KC Kingdom Editorial: Should MLB Lift Ban on Pete Rose

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Mandatory Credit: Jake Roth-USA TODAY Sports

Rose’s hitting prowess was obvious to anyone that watched.  Neither my dad, nor any of my dozens of little league coaches, however, ever referenced Rose’s hitting when they were explaining how we ought to play the game. Rose was equally, if not more so, praised for his aggressiveness and hustle (hence the nickname, “Charlie Hustle”).

Anytime the ball left Rose’s bat, he sprinted. He didn’t jog to first base assuming the fielder would make a routine play. He didn’t just round the base at half-speed assuming an outfielder would cleanly pick up the ball and fire it in. He tried to will every single into a double, and double into a triple.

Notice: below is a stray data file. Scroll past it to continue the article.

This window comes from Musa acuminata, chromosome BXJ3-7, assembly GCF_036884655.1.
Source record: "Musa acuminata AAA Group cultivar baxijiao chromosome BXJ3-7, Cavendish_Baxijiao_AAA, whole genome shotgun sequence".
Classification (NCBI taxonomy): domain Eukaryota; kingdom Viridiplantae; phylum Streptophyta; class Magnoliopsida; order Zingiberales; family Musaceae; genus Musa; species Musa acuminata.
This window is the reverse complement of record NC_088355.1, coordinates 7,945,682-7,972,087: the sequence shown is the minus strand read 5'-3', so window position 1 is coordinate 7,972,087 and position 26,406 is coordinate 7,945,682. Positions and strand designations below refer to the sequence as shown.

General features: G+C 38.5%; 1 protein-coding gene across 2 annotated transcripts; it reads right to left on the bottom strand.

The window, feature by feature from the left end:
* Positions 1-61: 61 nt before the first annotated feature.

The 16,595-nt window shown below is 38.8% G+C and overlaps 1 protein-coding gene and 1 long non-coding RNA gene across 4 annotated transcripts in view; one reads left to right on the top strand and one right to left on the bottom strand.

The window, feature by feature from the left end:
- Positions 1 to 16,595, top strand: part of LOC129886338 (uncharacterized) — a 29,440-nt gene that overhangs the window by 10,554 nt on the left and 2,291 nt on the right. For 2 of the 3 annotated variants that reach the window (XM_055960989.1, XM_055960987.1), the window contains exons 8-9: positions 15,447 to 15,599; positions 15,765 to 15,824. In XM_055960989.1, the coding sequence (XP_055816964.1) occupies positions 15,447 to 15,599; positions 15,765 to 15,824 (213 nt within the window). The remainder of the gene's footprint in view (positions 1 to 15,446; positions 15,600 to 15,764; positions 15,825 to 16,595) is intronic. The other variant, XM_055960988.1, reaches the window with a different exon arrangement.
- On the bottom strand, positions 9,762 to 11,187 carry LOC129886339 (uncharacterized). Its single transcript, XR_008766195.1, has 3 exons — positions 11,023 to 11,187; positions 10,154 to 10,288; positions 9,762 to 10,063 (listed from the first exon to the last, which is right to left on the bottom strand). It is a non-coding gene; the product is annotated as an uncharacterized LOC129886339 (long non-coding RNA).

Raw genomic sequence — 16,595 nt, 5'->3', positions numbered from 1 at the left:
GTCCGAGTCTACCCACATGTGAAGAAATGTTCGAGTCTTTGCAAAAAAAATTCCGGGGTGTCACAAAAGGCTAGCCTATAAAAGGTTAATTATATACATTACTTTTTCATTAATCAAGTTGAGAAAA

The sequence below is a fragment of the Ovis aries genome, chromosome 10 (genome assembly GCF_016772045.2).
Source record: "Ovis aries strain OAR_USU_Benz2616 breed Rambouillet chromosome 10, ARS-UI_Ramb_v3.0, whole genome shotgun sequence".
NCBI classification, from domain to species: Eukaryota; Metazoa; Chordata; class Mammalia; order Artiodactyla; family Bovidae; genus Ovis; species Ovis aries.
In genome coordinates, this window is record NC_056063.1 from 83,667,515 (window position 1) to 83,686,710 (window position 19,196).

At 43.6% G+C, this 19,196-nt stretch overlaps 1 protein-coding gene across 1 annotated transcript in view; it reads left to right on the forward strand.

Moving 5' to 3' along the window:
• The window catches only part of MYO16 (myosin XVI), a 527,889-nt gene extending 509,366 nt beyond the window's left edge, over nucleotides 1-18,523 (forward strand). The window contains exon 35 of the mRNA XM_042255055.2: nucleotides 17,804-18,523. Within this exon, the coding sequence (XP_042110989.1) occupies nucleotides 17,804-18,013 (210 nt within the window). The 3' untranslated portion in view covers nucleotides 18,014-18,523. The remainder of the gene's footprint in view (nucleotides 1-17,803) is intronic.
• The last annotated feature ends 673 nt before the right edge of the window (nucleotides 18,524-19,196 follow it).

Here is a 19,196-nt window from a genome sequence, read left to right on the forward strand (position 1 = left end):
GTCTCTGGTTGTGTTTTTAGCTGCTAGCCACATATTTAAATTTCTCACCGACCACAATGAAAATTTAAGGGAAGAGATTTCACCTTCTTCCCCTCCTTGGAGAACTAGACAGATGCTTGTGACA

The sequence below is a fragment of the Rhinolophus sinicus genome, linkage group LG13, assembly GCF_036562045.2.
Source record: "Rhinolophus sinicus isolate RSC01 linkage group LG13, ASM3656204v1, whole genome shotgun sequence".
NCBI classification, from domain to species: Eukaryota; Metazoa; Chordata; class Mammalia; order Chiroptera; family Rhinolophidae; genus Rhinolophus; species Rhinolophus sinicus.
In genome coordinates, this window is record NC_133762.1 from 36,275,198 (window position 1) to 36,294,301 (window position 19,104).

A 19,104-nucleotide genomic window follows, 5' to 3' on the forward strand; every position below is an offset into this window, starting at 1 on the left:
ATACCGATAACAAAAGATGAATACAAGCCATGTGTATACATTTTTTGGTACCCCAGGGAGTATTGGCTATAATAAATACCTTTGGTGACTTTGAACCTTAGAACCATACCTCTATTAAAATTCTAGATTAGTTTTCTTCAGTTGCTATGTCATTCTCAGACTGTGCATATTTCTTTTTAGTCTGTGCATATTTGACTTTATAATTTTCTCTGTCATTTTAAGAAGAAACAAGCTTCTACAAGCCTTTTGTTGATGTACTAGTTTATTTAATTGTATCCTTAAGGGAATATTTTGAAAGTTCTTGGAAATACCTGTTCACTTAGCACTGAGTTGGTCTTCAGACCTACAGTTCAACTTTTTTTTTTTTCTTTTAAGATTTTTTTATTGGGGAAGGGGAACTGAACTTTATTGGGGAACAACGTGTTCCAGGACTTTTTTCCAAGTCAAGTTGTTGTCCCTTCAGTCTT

Rose was always looking to take the extra base, and when he slid into a base, he did it at full speed and with a purpose.  Heck, he sprinted to first after drawing a walk.

Rose infamously derailed the career of catcher Ray Fosse in 1970, after crashing into him in a collision at home plate as Rose was attempting to score…in an ALL-STAR GAME. At that time, the All-Star Game was an exhibition, and literally meant nothing. Fosse’s shoulder was broken in the collision, and his career trended downward from that point on.

Pete Rose was a coach’s dream as an example of how to play the game of baseball. I don’t know Rose, but I’d be surprised if he didn’t take more pride in that than he does his hits total.

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